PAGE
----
At Long Last, Leatherheads Lights Up the Big Triad Screens
It was a dark and stormy night….
Actually, that’s exactly what it was like last Friday evening at the opening of Universal Pictures’ Leatherheads. As you probably know, much of the film was shot in North Carolina – and quite a bit of it in the Piedmont Triad.
So it was hardly a surprise that the area contingent of those involved in its production would celebrate with their own red-carpet opening.
Greensboro’s Derek Gibson, who appeared in the film as a reporter, arranged the red-carpet premiere on the film’s opening night at the Palladium Cinemas 14 in High Point. Along with a contingent of fellow film extras known as “The Triad Leatherhead Extras,” these local folk all had their own stories to share about the making of the movie and about their own little taste of hobnobbing with such stars as George Clooney and Renee Zellweger.
Gibson appears in an early scene with John Krasinski, playing a college football star recruited by Clooney.
“I thought I was brilliant,” Gibson says with a smile. “I thought I really captured the essence of my character.”
This was Gibson’s first taste of screen acting, and he says he’s got the formula down.
“The trick to it is to get up front, smile and do whatever they say,” he jokes.
Actually, says Gibson, “I was a little overwhelmed. My face was huge up on the screen.”
Thanks - or no thanks – to the rain, the red carpet got a little wet, but the collective spirits of those in attendance weren’t dampened by the inclement weather. Others attending included actor Stephen Kay (seen last week on page 3 of YES! Weekly), who also appears in the film in a speakeasy scene with Clooney.
Rebecca Clark, the Piedmont Triad Film comissioner, had already seen the film twice previously – including a special screening in Salisbury with stars Clooney and Zellweger – but this time was maybe the most fun she’s had watching it.
“It’s exciting to watch it with the hometown crowd,” she says. “People in the audience were clapping and cheering when they see themselves, and that was fun to see.”
The film, which stars Academy Award winners Clooney (who also produced and directed) and Zellweger, is a rollicking comedy focusing on a semi-professional football team barnstorming across the country during the 1920s. Clooney plays a player/coach who tries to revive his team’s (and the league’s) fading fortunes by drafting a college superstar (Krasinski).
The shenanigans occur off the field as well, with sassy newspaper reporter Zellweger attracted to both Clooney and Krasinki – while the fate of football hangs in the balance.
Also on hand: Jack Thompson, Stephen Root and two-time Tony Award winner Jonathan Pryce, the latter as a manipulative sports agent (imagine that!).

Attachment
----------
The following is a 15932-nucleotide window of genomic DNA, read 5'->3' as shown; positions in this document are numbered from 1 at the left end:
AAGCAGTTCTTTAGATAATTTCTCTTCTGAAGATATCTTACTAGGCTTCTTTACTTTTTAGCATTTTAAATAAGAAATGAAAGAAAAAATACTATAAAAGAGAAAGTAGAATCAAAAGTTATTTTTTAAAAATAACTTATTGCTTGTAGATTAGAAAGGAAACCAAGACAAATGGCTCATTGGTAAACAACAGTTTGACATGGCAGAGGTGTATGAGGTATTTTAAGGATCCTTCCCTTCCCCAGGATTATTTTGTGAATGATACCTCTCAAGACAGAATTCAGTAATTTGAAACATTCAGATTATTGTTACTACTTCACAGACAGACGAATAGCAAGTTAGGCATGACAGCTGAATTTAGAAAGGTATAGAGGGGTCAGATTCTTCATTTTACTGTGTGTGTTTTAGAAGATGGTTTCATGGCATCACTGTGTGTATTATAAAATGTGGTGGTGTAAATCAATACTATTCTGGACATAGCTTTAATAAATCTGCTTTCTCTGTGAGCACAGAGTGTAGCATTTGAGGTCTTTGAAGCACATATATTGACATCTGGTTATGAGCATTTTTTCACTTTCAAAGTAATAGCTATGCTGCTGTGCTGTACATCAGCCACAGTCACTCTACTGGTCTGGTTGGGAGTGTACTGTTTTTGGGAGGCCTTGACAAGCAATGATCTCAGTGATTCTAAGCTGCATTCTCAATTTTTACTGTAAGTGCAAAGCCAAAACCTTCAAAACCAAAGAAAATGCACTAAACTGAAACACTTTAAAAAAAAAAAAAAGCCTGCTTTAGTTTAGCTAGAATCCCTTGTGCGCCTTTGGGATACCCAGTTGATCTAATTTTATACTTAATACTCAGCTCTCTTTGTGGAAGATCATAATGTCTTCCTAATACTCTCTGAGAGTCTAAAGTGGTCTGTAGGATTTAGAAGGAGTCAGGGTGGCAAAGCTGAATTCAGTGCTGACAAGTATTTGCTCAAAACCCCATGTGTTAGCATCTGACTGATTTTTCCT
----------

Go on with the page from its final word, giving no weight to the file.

The Leatherheads production team scouted locations throughout the state in September 2006. Among the locations offered by the commission were the old Forsyth County Courthouse, the RJR Building, City Hall and the Millennium Center in Winston-Salem; War Memorial Stadium, Grimsley High School and the chapel of Hagan-Stone Park in Greensboro; and the Yadkin Valley Railroad, which runs through the region.
Leatherheads shot in the Piedmont Triad for approximately two weeks, and according to Clark pumped “at least $5 million” into the local economy – and, she notes, that is probably a conservative estimate. That’s more than the entire budget for the Oscar-nominated Junebug, which filmed in Winston-Salem four years ago.
Then again, Leatherheads has the benefit of a major studio behind it, and reportedly cost in the $60 million range.
Among the other North Carolina resources sought by the production team were, of course, the locals. Hundreds of area residents turned out to vie for the opportunity to appear in the film, whether playing cheering fans at one of the many football games depicted onscreen or filling out background scenes.
Whether the film is a blockbuster or not – it only opened at No. 2 at the nation’s box offices on its opening weekend - Clark is certain that Leatherheads will leave a lasting impression on the landscape of both the Piedmont Triad and on Tinseltown itself.
“People will know that this is a great place to shoot,” she says. “It’s fun to film here.”
During the year of 2007, there was an average of one feature film a month in the Piedmont Triad region. Combined with television, commercials and photo shoots, that funneled well over $20 million into the community.
For questions or comments email Mark Burger at email@example.com.